[update: they get even less, see post below] We received confusing news last weekend. The occasion was the festive announcement by the organisers of the Eurovision Song Contest that a special symphonic happening would take place at the final in Rotterdam. Invited were third-year and master students of Rotterdam Conservatoire, part of Codarts, as well as young professional musicians. A 'fee' would be available for the performances. Students who had inquired informed us that the 'fee' was 100 euro, but that rehearsals would be at their own expense. Three sources seemed to us enough to make a story out of it, and we asked the e-mail-only organisation for a response.
That did not come immediately within the hour, after which we the story put online. Then they did respond, four hours later, saying that we were completely wrong. How much the musicians did get, the spokesman did not know one, two, three, but it was more than 100 euros. 'We pay the remplaçant fee,' he explained, but when asked if that also applied to the students, he initially had to refuse to answer. After he inquired, the organisation reported that things would be paid entirely according to the 'remplaçants' collective agreement', no one excepted, but that they had put nothing about the 'fee' in the advertisement because they did not yet know how many of the eight days to be kept free would actually be rehearsed and performed.
Then we do the math.
But let's take a look at that 'remplaçant collective agreement'. First, that word: remplaçant is French for 'substitute'. You know, that guy who is deployed in the last minute and scores the winning goal of the final. Anyway: those substitutes were outlaws for a long time. In recent months, there was also a lot to do about it, because even the most heavily subsidised orchestras not only tried their hand at it, but sometimes let people play for free.
In practice, the term 'remplaçant' seems to stand for any professional musician who is not in permanent employment with an ensemble or orchestra. The collective agreement has thus become a guide to setting rates for ordinary freelance musicians. Only, the rates are thus idiotically low. And, since you can only be a remplaçant if you are employed by a foundation for the deployment of remplaçants, you therefore do not receive the benefits of entrepreneurial status either. Unless so little Mahler[ref]A Mahler Symphony usually requires at least 120 musicians in a year, and most orchestras don't have that number on permanent staff,[/ref] that orchestras can solve it within the permanent staff. At the moment, anyway, it easily saves a few thousand euros on an annual basis. So remplaçants have to make do with their love of music and boundless ambition. Incidentally, there are also orchestras consisting entirely of freelancers and remplaçants.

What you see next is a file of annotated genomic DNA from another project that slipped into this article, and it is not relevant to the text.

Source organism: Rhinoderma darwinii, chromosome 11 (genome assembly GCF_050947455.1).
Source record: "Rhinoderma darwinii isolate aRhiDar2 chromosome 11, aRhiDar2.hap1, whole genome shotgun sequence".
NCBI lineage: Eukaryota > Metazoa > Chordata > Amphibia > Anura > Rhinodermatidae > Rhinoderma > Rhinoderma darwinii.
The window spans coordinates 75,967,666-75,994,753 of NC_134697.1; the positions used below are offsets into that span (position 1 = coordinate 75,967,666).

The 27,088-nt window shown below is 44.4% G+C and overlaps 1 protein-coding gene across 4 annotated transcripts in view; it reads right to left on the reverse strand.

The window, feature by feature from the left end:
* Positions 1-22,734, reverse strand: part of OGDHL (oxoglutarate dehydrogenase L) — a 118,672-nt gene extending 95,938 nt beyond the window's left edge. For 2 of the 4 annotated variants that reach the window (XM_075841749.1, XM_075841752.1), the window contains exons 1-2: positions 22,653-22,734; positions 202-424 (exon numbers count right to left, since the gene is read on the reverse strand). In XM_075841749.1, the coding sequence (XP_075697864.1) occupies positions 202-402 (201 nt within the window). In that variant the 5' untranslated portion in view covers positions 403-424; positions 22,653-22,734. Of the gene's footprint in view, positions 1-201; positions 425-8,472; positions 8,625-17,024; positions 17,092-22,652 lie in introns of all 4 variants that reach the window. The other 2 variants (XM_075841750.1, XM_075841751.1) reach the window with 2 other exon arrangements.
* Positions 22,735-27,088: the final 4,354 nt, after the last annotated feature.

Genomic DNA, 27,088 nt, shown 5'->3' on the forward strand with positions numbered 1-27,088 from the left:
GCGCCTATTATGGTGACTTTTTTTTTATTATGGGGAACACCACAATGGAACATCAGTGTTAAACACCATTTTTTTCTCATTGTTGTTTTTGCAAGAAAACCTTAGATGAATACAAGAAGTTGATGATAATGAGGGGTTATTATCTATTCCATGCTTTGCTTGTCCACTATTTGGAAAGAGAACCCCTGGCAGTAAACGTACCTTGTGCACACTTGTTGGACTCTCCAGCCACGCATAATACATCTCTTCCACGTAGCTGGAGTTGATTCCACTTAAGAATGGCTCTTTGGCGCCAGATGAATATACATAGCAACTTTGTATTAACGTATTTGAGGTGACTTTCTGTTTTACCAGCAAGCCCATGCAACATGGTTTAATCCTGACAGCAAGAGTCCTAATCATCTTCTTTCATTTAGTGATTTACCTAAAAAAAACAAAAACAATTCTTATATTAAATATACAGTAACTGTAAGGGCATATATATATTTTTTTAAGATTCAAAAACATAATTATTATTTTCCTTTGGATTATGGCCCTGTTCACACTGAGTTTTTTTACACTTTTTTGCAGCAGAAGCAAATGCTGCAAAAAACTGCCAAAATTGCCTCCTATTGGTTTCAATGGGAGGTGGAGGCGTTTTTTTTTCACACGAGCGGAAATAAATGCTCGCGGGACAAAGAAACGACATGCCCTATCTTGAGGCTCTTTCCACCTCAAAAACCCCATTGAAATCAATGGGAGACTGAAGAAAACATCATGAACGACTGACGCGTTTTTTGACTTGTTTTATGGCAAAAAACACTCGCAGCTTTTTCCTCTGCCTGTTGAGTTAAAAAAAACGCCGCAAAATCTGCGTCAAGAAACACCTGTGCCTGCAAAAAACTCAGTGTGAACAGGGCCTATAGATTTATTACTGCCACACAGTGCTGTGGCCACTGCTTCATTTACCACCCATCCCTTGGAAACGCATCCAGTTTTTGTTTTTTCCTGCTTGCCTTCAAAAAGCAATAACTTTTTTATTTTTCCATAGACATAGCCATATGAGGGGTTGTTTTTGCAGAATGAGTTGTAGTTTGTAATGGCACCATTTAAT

The introduction to the remplaçant collective agreement reads as follows:
'Parties involved in the CAO for remplaçants agree that the income position of remplaçants in Dutch orchestras needs to be improved considerably. Incomes have not been increased for a long period of time, which has increased their relative and absolute disadvantage compared to permanent musicians. This while also the incomes of permanent musicians compared to reference groups (teachers of conservatoires and art education) have lagged behind'.
Now then: the amount you will collect for a concert is listed below.
135.60€ is not very much if that is gross, and gross it is. But it's even grosser than you think. At least when betting on something as big as the Eurovision Song Contest. Because you could count yourself a bit richer if you assume that you rehearse each of those days, and perform three of those days as well. So then you have 8 rehearsals at €87.70 and also 3 performances at €135.60. Is all together, gross: 1108.40€. But you won't get that, we can already tell you.
Rehearse or vote?
Why this is so, you can read:
'The rehearsal immediately preceding a concert counts as part of that concert and, as such, is counted as part of the stage activity, for which the employee receives the concert rate listed in Annex 2. The waiting time between this rehearsal and the concert, not being lunch and/or dinner breaks of 30 minutes or more, shall be counted as working time.' (Article 4.6)
Then the maximum fee suddenly drops to €845.30. Does that article 4.6 suddenly cost you €263 and a dime. So then you are indeed at that 100 euros-and-something per day.
Everyone who signed the remplaçants' collective agreement is aware of the paltry nature of the allowances agreed in it. From the entire CBA there is hope. In a new future, subsidies should be such that remplaçants are paid at least as much and can work under the same conditions as their salaried colleagues. Problem is that only very recently the culture minister said that the improvement of working conditions does not lead to additional subsidy. Indeed, the shuffling within existing budgets is taking such dramatic shape that it is precisely the temporary workers who will find it even more difficult.
How difficult, you can see from the Eurovision Song Contest. That gets a 25 million euro subsidy, appoints an expensive management, pulls out all the stops for a brilliant party, but pays the people who provide the symphonic spectacle with their craftsmanship an amount that is paltry even as a tip. In this case, more subsidy mainly leads to more 'bling' and better-paid 'creatives'.
By the way, the Song Contest will have no trouble recruiting the required number of musicians. People would participate even if they had to put in money. Because unforgettable and fun for your CV.